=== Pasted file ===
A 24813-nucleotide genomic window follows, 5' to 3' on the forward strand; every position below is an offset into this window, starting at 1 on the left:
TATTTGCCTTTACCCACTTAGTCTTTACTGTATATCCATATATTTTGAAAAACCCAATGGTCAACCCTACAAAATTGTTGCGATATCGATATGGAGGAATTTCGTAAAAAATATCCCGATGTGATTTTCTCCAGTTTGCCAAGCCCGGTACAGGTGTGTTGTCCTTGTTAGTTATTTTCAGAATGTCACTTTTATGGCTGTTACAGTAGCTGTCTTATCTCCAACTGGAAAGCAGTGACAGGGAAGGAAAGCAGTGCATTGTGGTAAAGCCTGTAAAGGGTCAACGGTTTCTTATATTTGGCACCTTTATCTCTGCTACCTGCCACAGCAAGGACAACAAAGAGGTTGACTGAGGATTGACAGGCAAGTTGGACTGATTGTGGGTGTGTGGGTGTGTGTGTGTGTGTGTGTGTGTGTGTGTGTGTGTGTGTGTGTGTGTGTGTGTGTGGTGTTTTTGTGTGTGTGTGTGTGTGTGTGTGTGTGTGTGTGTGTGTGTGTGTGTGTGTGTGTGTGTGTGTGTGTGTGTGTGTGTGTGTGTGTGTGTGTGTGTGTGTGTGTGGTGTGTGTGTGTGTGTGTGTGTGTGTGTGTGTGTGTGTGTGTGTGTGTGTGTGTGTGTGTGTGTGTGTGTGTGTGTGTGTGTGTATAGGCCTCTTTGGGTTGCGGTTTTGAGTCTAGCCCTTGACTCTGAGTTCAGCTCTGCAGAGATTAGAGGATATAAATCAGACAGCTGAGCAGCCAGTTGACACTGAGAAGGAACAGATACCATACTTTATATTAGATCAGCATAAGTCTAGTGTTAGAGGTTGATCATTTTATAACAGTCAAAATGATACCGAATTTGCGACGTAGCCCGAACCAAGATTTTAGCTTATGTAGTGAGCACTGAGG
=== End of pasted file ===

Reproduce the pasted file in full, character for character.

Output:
A 24813-nucleotide genomic window follows, 5' to 3' on the forward strand; every position below is an offset into this window, starting at 1 on the left:
TATTTGCCTTTACCCACTTAGTCTTTACTGTATATCCATATATTTTGAAAAACCCAATGGTCAACCCTACAAAATTGTTGCGATATCGATATGGAGGAATTTCGTAAAAAATATCCCGATGTGATTTTCTCCAGTTTGCCAAGCCCGGTACAGGTGTGTTGTCCTTGTTAGTTATTTTCAGAATGTCACTTTTATGGCTGTTACAGTAGCTGTCTTATCTCCAACTGGAAAGCAGTGACAGGGAAGGAAAGCAGTGCATTGTGGTAAAGCCTGTAAAGGGTCAACGGTTTCTTATATTTGGCACCTTTATCTCTGCTACCTGCCACAGCAAGGACAACAAAGAGGTTGACTGAGGATTGACAGGCAAGTTGGACTGATTGTGGGTGTGTGGGTGTGTGTGTGTGTGTGTGTGTGTGTGTGTGTGTGTGTGTGTGTGTGTGTGTGTGTGGTGTTTTTGTGTGTGTGTGTGTGTGTGTGTGTGTGTGTGTGTGTGTGTGTGTGTGTGTGTGTGTGTGTGTGTGTGTGTGTGTGTGTGTGTGTGTGTGTGTGTGTGTGTGTGGTGTGTGTGTGTGTGTGTGTGTGTGTGTGTGTGTGTGTGTGTGTGTGTGTGTGTGTGTGTGTGTGTGTGTGTGTGTGTGTGTGTATAGGCCTCTTTGGGTTGCGGTTTTGAGTCTAGCCCTTGACTCTGAGTTCAGCTCTGCAGAGATTAGAGGATATAAATCAGACAGCTGAGCAGCCAGTTGACACTGAGAAGGAACAGATACCATACTTTATATTAGATCAGCATAAGTCTAGTGTTAGAGGTTGATCATTTTATAACAGTCAAAATGATACCGAATTTGCGACGTAGCCCGAACCAAGATTTTAGCTTATGTAGTGAGCACTGAGG